Screen-Shot-2017-12-27-at-2.54.22-PM“Losing my leg wasn’t a reasonable prospect. But as time went by, there was scar tissue built up from different surgeries and the infection was still in there. In late May of 2015, I went for a trail run and it had been a really wet month — there was soil and rocks falling in weird places. I stepped on a big rock and all of the sudden it moved and I moved with it. I remember free falling and I landed on my back and lifted my head up as soon as I hit the ground. Then I was seeing a big rock land on my leg and I was in excruciating pain. They did a three-hour rescue and I went to the hospital. Over the course of that summer, I probably had 13 or 14 surgeries. It was a rough summer. It was borderline depression or whatever. I was hopeful I could get through it. I had no reason to believe I wouldn’t heal from this. I was still optimistic and I had a lot of options, but at a certain point I realized, ‘Oh, this isn’t working.’ Even if I would’ve recovered and done all the surgeries and tried to save my leg, I still wouldn’t have functionality. For me, it was just logical to amputate it. Other people in the same place might make another decision. It wasn’t a happy experience at all, but it was comforting to know that the course was set. There wouldn’t be all these vague things dragging on for years. It was good to know something that’s definite — an extreme definite. After the surgery, I had goals to be able to walk with the prosthetic. The reality is it takes months for that to happen and even longer to run. But, I’m still optimistic about where everything’s going. You know, I’m going to have setbacks and maybe there will even be an abrasion or a fit issue, but that’s just short term. Right now, I can go out on most days and do a little exercise with the family and that’s good.” – HOKA Athlete Dave Mackey from Boulder, CO. 

Dave’s favorite shoe is the Challenger.

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Stopping to save a life

Unknown“I cannot imagine seeing a situation, especially a literal life-and-death situation, where I would prioritize a race over stopping. It’s just not who I am. When I was at mile 26 of the bike during IRONMAN® Santa Rosa, I saw a man down on the opposite side of the road with two other athletes sitting with him. I asked if they needed a doctor and they said yes, so I cut across and circled back. The man was unconscious and in clear need of intervention. Another athlete stopped by and he knew CPR. He started doing compressions and I started doing the breathing. We were all still in our helmets, glasses and bike shoes. I’ve been a physician long enough that I typically remain calm in stressful situations. In the moment, you’re mostly focused on the situation in front of you. Panicking is never helpful and staying methodical is key. Other people stopped over the next few minutes to offer help or just say a prayer, but we were in a rhythm and kept going until EMS arrived. After they arrived, getting back on the bike was really difficult for me — I had no idea of the outcome was and it was hard to stay focused on the race I still had in front of me. When I found out he had survived, I was just starting the run and I smiled for the entire marathon. It’s a great feeling to know I was part of the team that saved him.” – HOKA fan Tricia DeLaMora from New York City whose amazing rescue got her an entry to the IRONMAN® World Championships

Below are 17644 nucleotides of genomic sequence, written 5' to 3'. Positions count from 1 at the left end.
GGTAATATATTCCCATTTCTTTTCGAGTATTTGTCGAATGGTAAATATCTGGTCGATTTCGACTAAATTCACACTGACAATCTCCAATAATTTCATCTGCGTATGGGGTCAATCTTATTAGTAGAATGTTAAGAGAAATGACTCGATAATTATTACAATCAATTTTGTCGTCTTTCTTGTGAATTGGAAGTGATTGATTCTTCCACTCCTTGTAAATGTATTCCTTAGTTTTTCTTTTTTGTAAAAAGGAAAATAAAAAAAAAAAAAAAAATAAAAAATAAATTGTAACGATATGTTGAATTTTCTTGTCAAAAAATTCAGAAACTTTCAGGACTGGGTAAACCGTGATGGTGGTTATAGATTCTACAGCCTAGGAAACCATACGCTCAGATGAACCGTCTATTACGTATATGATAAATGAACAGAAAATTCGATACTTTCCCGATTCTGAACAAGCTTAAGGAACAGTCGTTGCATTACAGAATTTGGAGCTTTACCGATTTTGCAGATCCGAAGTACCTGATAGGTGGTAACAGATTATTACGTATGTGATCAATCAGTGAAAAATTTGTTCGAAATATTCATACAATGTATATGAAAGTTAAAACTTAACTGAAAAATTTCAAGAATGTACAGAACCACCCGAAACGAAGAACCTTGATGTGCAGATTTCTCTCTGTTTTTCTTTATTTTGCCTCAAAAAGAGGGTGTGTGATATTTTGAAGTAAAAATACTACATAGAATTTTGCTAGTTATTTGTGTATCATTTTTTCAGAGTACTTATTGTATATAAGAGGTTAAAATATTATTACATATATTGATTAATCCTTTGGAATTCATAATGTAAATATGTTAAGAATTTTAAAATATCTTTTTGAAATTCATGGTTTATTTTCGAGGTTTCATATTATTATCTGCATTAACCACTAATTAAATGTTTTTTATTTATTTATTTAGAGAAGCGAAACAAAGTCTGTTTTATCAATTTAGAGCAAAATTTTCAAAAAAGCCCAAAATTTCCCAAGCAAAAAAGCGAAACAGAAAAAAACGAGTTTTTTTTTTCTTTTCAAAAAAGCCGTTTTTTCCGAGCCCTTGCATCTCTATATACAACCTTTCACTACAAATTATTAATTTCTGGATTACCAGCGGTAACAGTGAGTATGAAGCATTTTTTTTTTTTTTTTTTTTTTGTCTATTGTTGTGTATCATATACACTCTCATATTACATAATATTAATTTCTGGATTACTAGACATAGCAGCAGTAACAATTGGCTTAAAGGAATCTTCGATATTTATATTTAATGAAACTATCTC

Tricia’s favorite shoe is the Clifton.

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Combining running and music

Screen-Shot-2017-12-27-at-2.21.24-PM“Music is my life and it always has been, but running is my second passion. I use music and running to keep a healthy life. Running keeps me fit, evacuates most of my stress and allows me to think deeply about what’s going on in my life. Music plays towards my emotional health, experience emotions and forget about everything else. I use music a lot before and after my runs. I listen to it during my warm ups and stretching. Strangely enough, running is one of the rare moments in my life when I don’t actually listen to music. I want to concentrate on my breathing, running cadence and take advantage of the elements around me — nature, people, the life of the city. ” – HOKA fan Eric Karsenty from London, UK